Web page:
I’m going to guess that you’ve grown some mold on your basswood. Most likely it hasn’t moved very deep into the pores of the wood. Try letting it dry and sanding the surface. Maybe most of it will sand off. If some remains you can try a bleach solution and see if it that will do it with some light scrubbing with a toothbrush.
The real problem is when mold penetrates deep into the wood. I’ve not found anyway to remove the gray color left behind.
I had this happen to me too. I found that doing as Marty suggested is a good first step. But, I had some pieces that seemed beyond redemption. Rather than give up I tried some hydrogen peroxide, straight up, in a spray bottle to hit the areas that were affected. I let it dry and then sanded again. That made some progress. I went ahead and carved some of the pieces hoping that some of the remaining staining would get cut out, which proved to be mostly true. I went ahead and did my new staining technique, which I posted in another section of this forum. The slightly darker stain made any remaining stains disappear.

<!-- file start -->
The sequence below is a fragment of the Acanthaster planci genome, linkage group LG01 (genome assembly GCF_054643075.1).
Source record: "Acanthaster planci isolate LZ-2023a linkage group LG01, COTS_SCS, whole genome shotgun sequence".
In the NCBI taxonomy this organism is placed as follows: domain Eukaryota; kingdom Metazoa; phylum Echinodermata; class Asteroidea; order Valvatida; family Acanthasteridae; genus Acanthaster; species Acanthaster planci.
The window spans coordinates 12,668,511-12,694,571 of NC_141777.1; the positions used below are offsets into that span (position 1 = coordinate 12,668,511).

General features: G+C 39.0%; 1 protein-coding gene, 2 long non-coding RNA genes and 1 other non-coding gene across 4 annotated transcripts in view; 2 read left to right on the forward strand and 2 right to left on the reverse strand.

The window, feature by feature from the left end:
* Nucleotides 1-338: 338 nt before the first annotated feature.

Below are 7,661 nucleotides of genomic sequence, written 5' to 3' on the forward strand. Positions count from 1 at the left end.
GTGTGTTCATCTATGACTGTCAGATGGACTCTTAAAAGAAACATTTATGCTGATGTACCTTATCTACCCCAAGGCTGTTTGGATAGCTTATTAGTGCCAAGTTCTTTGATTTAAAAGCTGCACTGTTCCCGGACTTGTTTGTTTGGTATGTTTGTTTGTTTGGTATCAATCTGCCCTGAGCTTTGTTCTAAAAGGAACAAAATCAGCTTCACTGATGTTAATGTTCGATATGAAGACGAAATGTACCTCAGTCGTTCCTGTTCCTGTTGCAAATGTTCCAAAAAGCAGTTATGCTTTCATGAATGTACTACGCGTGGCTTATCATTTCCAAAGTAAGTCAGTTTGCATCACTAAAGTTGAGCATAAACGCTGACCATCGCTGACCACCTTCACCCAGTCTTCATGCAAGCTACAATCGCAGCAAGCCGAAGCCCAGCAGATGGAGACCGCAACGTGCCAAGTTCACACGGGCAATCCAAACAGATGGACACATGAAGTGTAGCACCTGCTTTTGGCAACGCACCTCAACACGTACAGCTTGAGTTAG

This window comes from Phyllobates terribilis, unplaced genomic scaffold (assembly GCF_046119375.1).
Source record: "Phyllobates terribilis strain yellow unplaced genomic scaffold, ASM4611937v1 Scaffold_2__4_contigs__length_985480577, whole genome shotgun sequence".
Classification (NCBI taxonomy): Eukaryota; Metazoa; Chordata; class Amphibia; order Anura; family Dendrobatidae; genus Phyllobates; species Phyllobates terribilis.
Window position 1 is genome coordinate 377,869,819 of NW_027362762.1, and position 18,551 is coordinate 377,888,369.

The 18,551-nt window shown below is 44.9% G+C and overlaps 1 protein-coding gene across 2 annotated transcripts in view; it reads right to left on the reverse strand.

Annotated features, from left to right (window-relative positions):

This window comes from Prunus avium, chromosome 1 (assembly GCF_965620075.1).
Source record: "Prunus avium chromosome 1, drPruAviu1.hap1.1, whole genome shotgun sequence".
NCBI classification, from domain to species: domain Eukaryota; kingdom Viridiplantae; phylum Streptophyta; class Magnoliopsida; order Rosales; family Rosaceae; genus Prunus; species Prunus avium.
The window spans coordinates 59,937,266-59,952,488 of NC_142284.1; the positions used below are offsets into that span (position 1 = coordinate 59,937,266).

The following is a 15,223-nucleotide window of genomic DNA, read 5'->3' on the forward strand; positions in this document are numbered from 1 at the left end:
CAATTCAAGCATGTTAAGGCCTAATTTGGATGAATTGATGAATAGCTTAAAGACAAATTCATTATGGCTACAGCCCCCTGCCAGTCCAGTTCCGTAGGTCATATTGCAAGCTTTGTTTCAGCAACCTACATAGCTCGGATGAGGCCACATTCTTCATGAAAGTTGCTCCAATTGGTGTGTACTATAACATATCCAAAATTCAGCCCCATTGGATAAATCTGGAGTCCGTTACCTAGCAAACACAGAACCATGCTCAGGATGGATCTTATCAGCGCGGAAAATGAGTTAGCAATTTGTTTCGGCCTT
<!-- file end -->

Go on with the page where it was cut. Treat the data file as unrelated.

That’s not the end of the story though. I had one 10 inch plate that I wanted to use for an anniversary plate for some friends. But, it had some crazy graying in places and I knew the pattern wouldn’t get rid of all of it. So, being a big risk taker (not really), I poured a bit of straight bleach into a small cup and used a medium sized, pointed tip, watercolor brush to “paint” the bleach on the problem areas. Once it dried I gave it another sanding and was pleasantly surprised to see it pretty much gone. I just took a quick look at the mostly carved piece and I can’t tell where the stains were at. I am confident that once it is finished no one will ever know that it had so much mildew on it.
Sounds like you have gotten the best advice. All I could add is Oxalic might help or as you have been told, sodium hydroxide or bleach. If the board is not already thins and off the mildew might be easiest as long as the wood is good and dry.